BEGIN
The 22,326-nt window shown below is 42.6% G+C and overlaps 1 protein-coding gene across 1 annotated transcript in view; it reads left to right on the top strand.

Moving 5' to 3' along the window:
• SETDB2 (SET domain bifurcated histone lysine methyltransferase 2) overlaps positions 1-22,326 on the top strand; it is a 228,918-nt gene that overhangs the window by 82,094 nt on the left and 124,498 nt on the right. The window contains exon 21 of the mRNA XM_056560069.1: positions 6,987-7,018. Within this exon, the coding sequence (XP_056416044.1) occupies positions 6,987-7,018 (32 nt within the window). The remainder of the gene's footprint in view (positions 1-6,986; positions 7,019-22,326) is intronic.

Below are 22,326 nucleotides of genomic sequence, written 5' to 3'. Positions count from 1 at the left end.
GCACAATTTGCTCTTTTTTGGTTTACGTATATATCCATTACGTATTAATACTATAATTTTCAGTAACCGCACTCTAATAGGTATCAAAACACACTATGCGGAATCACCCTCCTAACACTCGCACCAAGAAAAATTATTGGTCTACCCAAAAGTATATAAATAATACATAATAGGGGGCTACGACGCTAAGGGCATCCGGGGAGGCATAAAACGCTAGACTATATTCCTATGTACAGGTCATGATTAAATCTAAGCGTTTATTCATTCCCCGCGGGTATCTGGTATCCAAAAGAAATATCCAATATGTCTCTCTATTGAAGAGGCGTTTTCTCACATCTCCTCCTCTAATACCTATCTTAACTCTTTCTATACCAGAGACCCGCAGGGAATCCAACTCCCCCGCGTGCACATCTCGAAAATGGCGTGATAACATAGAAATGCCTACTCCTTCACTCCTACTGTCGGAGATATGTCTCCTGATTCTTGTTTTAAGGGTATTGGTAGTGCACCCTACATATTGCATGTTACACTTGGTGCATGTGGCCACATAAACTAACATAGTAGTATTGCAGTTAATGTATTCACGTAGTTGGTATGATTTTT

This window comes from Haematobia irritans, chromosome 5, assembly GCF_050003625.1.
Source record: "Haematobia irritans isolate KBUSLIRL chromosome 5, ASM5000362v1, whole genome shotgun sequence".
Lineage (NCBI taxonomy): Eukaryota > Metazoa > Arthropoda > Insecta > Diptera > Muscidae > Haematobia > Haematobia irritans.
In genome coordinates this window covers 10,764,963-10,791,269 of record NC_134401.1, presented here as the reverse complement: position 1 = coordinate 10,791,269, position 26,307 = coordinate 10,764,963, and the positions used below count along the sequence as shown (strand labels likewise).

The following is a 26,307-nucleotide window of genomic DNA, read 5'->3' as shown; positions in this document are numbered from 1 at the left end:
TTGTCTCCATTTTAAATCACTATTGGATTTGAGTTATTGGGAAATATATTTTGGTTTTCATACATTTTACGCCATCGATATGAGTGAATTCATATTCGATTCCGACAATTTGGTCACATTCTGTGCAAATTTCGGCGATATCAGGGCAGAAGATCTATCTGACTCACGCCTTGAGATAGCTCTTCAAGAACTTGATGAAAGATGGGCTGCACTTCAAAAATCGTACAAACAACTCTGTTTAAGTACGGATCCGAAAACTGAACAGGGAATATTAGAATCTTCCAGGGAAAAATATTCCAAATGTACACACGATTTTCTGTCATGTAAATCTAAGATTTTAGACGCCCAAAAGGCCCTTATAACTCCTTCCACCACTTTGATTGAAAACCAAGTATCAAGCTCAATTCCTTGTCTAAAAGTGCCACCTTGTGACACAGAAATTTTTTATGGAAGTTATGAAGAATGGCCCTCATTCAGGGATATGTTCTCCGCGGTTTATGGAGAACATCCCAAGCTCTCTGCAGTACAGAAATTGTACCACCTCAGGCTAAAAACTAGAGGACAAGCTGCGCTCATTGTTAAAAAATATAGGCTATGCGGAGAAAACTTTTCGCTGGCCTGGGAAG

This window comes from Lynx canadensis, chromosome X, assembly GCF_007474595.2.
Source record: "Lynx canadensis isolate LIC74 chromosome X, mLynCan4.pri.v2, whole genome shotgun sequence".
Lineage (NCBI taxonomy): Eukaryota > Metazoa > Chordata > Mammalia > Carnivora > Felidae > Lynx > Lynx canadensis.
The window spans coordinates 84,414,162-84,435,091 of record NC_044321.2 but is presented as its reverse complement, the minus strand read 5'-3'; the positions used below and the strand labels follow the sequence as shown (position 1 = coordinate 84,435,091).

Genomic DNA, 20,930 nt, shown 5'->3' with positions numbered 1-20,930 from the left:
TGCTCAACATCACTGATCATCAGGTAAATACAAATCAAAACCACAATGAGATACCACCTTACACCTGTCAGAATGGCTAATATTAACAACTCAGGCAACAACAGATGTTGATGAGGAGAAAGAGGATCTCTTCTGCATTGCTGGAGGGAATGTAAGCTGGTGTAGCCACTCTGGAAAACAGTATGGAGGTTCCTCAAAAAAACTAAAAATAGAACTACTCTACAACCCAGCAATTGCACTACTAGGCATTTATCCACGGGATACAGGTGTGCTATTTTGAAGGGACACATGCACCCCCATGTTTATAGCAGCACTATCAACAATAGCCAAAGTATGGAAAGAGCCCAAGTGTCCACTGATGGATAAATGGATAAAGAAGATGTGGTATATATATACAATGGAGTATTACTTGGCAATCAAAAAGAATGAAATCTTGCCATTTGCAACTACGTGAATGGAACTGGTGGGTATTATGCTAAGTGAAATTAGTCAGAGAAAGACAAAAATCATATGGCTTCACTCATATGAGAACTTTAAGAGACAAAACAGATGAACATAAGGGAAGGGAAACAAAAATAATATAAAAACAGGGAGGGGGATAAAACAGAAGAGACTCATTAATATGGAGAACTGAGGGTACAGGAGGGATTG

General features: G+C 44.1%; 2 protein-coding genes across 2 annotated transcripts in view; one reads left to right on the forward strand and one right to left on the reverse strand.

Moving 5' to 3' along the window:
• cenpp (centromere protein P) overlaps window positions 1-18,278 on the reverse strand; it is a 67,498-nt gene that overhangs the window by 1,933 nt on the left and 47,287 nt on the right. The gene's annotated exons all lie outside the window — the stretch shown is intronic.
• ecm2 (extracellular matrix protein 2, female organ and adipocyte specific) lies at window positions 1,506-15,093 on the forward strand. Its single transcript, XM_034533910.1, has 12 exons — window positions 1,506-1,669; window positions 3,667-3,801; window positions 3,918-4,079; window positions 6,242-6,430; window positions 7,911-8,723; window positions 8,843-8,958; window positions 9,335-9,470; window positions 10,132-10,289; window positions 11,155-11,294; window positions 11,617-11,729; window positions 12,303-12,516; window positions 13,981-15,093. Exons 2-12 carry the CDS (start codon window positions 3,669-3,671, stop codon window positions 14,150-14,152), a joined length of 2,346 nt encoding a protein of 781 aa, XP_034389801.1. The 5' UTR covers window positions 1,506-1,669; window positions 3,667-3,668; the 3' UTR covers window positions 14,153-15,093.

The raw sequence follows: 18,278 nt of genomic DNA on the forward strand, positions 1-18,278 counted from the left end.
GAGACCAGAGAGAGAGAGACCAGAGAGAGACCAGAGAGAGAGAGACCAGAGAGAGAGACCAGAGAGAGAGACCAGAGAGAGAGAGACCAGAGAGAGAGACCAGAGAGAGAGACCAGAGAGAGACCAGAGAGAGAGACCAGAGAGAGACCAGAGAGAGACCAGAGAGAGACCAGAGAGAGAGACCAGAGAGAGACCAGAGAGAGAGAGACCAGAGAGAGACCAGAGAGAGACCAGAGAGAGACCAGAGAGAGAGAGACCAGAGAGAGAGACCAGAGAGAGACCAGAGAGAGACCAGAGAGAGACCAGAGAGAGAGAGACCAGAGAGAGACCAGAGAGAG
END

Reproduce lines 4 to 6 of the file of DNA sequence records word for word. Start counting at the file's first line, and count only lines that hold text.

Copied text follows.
Below are 22,326 nucleotides of genomic sequence, written 5' to 3'. Positions count from 1 at the left end.
GCACAATTTGCTCTTTTTTGGTTTACGTATATATCCATTACGTATTAATACTATAATTTTCAGTAACCGCACTCTAATAGGTATCAAAACACACTATGCGGAATCACCCTCCTAACACTCGCACCAAGAAAAATTATTGGTCTACCCAAAAGTATATAAATAATACATAATAGGGGGCTACGACGCTAAGGGCATCCGGGGAGGCATAAAACGCTAGACTATATTCCTATGTACAGGTCATGATTAAATCTAAGCGTTTATTCATTCCCCGCGGGTATCTGGTATCCAAAAGAAATATCCAATATGTCTCTCTATTGAAGAGGCGTTTTCTCACATCTCCTCCTCTAATACCTATCTTAACTCTTTCTATACCAGAGACCCGCAGGGAATCCAACTCCCCCGCGTGCACATCTCGAAAATGGCGTGATAACATAGAAATGCCTACTCCTTCACTCCTACTGTCGGAGATATGTCTCCTGATTCTTGTTTTAAGGGTATTGGTAGTGCACCCTACATATTGCATGTTACACTTGGTGCATGTGGCCACATAAACTAACATAGTAGTATTGCAGTTAATGTATTCACGTAGTTGGTATGATTTTT

This window comes from Haematobia irritans, chromosome 5, assembly GCF_050003625.1.